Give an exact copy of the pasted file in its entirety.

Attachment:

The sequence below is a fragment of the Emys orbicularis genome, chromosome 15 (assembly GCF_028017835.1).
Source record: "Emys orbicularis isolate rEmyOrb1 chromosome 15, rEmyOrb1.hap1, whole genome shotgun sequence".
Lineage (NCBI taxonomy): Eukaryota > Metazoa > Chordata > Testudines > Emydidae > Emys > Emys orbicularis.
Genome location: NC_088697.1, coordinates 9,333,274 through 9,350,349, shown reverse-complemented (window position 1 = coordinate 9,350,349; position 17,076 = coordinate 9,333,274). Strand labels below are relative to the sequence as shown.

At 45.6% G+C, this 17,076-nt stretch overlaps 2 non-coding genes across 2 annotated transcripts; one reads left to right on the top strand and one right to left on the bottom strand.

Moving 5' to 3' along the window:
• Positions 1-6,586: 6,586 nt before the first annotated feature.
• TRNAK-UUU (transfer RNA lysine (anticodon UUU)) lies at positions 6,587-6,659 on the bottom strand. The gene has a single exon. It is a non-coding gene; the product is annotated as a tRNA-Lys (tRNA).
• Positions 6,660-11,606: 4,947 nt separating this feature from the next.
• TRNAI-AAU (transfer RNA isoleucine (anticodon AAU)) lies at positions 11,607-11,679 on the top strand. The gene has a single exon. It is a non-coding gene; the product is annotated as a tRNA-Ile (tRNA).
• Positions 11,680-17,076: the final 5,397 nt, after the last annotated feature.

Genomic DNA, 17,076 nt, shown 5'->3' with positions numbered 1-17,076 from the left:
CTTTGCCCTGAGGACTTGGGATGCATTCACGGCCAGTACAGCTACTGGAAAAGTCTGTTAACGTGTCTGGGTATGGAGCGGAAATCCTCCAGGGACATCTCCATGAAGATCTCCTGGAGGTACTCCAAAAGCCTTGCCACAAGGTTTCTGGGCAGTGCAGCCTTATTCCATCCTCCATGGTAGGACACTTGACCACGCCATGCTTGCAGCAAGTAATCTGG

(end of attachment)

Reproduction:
The sequence below is a fragment of the Emys orbicularis genome, chromosome 15 (assembly GCF_028017835.1).
Source record: "Emys orbicularis isolate rEmyOrb1 chromosome 15, rEmyOrb1.hap1, whole genome shotgun sequence".
Lineage (NCBI taxonomy): Eukaryota > Metazoa > Chordata > Testudines > Emydidae > Emys > Emys orbicularis.
Genome location: NC_088697.1, coordinates 9,333,274 through 9,350,349, shown reverse-complemented (window position 1 = coordinate 9,350,349; position 17,076 = coordinate 9,333,274). Strand labels below are relative to the sequence as shown.

At 45.6% G+C, this 17,076-nt stretch overlaps 2 non-coding genes across 2 annotated transcripts; one reads left to right on the top strand and one right to left on the bottom strand.

Moving 5' to 3' along the window:
• Positions 1-6,586: 6,586 nt before the first annotated feature.
• TRNAK-UUU (transfer RNA lysine (anticodon UUU)) lies at positions 6,587-6,659 on the bottom strand. The gene has a single exon. It is a non-coding gene; the product is annotated as a tRNA-Lys (tRNA).
• Positions 6,660-11,606: 4,947 nt separating this feature from the next.
• TRNAI-AAU (transfer RNA isoleucine (anticodon AAU)) lies at positions 11,607-11,679 on the top strand. The gene has a single exon. It is a non-coding gene; the product is annotated as a tRNA-Ile (tRNA).
• Positions 11,680-17,076: the final 5,397 nt, after the last annotated feature.

Genomic DNA, 17,076 nt, shown 5'->3' with positions numbered 1-17,076 from the left:
CTTTGCCCTGAGGACTTGGGATGCATTCACGGCCAGTACAGCTACTGGAAAAGTCTGTTAACGTGTCTGGGTATGGAGCGGAAATCCTCCAGGGACATCTCCATGAAGATCTCCTGGAGGTACTCCAAAAGCCTTGCCACAAGGTTTCTGGGCAGTGCAGCCTTATTCCATCCTCCATGGTAGGACACTTGACCACGCCATGCTTGCAGCAAGTAATCTGG